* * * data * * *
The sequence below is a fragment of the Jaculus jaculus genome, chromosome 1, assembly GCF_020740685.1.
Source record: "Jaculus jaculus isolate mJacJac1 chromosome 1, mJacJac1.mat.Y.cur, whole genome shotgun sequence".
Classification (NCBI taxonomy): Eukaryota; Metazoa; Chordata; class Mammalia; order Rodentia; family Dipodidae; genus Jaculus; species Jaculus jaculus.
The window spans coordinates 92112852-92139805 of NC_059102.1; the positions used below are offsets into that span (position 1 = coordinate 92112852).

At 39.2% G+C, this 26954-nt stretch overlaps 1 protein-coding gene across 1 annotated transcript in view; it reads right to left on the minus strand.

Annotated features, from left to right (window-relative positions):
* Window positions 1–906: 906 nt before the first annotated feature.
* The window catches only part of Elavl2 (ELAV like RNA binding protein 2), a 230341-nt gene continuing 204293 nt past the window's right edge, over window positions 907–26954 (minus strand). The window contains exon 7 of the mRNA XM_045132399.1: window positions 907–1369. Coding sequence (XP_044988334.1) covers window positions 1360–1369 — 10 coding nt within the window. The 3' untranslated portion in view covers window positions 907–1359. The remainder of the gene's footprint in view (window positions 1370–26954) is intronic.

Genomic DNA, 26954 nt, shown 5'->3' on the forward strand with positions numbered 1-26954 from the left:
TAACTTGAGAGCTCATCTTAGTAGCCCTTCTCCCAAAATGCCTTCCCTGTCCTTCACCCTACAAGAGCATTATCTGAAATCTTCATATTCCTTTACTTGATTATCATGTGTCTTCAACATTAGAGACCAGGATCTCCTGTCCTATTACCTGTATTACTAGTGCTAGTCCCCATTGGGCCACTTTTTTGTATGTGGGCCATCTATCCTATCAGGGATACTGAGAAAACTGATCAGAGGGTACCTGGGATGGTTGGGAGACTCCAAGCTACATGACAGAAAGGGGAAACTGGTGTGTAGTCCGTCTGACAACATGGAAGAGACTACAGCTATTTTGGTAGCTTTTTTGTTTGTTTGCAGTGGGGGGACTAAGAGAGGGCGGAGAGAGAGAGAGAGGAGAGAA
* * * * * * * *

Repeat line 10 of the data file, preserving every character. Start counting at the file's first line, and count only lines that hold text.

TAACTTGAGAGCTCATCTTAGTAGCCCTTCTCCCAAAATGCCTTCCCTGTCCTTCACCCTACAAGAGCATTATCTGAAATCTTCATATTCCTTTACTTGATTATCATGTGTCTTCAACATTAGAGACCAGGATCTCCTGTCCTATTACCTGTATTACTAGTGCTAGTCCCCATTGGGCCACTTTTTTGTATGTGGGCCATCTATCCTATCAGGGATACTGAGAAAACTGATCAGAGGGTACCTGGGATGGTTGGGAGACTCCAAGCTACATGACAGAAAGGGGAAACTGGTGTGTAGTCCGTCTGACAACATGGAAGAGACTACAGCTATTTTGGTAGCTTTTTTGTTTGTTTGCAGTGGGGGGACTAAGAGAGGGCGGAGAGAGAGAGAGAGGAGAGAA